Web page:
IT’S A QUESTION FOR the ages—or perhaps the aged. Since the day the first pension was promised, someone has wanted to know the answer. If you look hard enough, I’m sure it’s referenced in the Bible.
I’m writing this article not to help you answer the question, but to help me answer it. You see, my old employer, Exxon Mobil, has offered me a “onetime lump-sum opportunity.”
I have the option to take a single lump-sum payment of $335,641.85 starting Nov.
IF THERE’S ONE THING that causes more marital stress than money, it’s the thermostat. I figured combining both into one article would be nothing less than genius.
As I grow older, I’ve come to appreciate my father’s fascination with the thermostat, because now I, too, am constantly adjusting it. In my case, based on the current and future temperature, humidity and cloud cover, the adjustments are in the most economical direction. My wife is a set-it-and-forget-it kind of gal,
I MUST ADMIT THAT a part of me finds the subject of inflation a little boring and yet endearing, because it reminds me of conversations with my late mother. She’d balk at paying $2.50 for a cup of coffee at Dunkin’—hey old-timers, that’s what they call it now—as she distinctly remembered buying a cup of coffee for a nickel the day Pearl Harbor was bombed.
Another part of me, though, is feeling a little pinched.
IN THE NAVY, THEY USED to say, “You don’t get what you expect, you get what you inspect.” Inspections played a major role in how the Navy determined the competency and capability of a warship. For nuclear-powered submarines, the most important inspection was the Operational Reactor Safeguard Exam, or ORSE, which rhymes with horse.
A team of experts thoroughly inspected all aspects of a submarine’s nuclear power plant. This covered everything from material readiness (“verdigris on valve stem”),
I HAD THE OPPORTUNITY to view Gustav Klimt’s most famous work of art, The Kiss, while visiting Vienna a few years back. It depicts a couple locked in an intimate embrace. It’s an oil painting with a significant amount of gold leaf—quite distinctive.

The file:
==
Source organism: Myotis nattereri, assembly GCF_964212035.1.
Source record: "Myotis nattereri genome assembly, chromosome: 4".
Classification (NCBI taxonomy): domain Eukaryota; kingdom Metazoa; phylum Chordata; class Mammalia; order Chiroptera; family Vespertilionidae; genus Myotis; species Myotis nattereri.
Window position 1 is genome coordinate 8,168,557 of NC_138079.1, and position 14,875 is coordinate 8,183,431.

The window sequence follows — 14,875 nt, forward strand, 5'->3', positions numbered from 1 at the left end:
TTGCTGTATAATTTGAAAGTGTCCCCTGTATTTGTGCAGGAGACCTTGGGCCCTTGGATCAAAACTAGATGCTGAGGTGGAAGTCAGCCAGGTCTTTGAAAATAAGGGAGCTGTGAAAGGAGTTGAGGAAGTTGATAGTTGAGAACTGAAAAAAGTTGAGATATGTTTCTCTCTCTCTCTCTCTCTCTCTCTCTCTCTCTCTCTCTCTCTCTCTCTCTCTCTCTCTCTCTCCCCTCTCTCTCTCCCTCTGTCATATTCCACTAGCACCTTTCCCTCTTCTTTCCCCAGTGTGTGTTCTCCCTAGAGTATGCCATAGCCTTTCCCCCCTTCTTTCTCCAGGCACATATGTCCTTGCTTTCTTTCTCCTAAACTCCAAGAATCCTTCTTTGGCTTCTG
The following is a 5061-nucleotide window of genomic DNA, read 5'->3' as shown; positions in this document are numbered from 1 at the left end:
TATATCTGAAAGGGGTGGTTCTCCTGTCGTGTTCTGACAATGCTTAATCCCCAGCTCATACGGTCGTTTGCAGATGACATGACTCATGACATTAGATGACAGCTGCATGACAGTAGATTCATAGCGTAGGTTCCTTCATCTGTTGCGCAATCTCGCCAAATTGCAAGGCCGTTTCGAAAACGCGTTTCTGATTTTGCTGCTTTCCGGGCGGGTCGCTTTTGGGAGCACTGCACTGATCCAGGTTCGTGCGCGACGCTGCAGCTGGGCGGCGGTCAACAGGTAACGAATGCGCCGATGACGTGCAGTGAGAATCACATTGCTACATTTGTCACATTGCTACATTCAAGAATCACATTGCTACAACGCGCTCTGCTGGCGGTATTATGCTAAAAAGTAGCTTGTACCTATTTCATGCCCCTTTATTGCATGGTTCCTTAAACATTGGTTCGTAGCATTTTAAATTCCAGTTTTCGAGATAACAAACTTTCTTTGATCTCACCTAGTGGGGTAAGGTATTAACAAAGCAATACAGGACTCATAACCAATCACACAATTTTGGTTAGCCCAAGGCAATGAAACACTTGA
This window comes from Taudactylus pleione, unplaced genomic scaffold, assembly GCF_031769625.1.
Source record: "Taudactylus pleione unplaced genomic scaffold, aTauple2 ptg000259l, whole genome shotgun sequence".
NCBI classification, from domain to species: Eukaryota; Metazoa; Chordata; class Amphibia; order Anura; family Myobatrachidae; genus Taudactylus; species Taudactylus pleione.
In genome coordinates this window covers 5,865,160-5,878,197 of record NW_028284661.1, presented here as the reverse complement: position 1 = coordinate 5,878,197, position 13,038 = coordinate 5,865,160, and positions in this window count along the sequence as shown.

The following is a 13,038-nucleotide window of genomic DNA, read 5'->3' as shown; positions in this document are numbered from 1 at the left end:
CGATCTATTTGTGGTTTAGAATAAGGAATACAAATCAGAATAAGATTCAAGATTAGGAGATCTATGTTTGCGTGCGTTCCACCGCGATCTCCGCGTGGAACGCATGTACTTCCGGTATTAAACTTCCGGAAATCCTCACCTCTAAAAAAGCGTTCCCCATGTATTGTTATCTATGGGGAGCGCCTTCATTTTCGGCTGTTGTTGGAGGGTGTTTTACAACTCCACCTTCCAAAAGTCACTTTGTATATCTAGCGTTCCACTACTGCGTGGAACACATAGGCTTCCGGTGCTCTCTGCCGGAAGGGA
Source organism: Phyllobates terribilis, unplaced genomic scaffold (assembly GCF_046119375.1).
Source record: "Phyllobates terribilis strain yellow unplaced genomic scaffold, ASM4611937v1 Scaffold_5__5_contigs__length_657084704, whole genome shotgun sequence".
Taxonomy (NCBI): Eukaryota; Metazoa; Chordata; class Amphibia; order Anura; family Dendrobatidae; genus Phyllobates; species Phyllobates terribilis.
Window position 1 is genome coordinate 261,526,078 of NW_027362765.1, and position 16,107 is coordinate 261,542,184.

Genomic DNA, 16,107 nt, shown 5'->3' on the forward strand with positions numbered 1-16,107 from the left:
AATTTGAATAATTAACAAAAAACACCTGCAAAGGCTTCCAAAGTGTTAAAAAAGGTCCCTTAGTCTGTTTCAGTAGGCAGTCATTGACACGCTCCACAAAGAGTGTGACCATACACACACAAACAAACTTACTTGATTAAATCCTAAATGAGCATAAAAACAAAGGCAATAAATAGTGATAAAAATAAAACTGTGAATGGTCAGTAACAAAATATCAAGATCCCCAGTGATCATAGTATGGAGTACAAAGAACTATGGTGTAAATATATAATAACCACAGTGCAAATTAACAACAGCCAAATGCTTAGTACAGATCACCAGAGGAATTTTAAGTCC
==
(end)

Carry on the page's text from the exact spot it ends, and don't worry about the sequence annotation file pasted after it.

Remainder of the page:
A few weeks later, I had an opportunity to buy a Klimt. I was in a gallery in Salzburg and came across a drawing of his which was titled Stehender Rückenakt –
IT SEEMS EVERYONE in the personal finance world is flipping out about inflation. Some are lamenting the cost to fill up their F-150—with the optional 7.2kw onboard generator for tailgate parties no doubt. Others are decrying the $6.39 it takes to buy two liters of ginger ale or the $198 million required for a Rembrandt.
Hey, I don’t like higher prices for bourbon, vermouth, bitters and maraschino cherries any more than the next guy shaking a Manhattan,
I REALIZE THAT MOST HumbleDollar readers share a similar investment philosophy. They believe in market efficiency, keeping expenses low and holding down taxes, all of which leads them to genuflect at the altar of the all-mighty index fund.
Words and phrases such as Robinhood, bitcoin and active management don’t appear often on this site and, when they do, they’re mentioned with disdain. While this may be a good thing in the main,
“REGRETS, I’VE HAD a few. But then again, too few to mention.”
What was true for Frank Sinatra most definitely isn’t true for me. I’ve had more than a few regrets, and I want to mention the most recent one.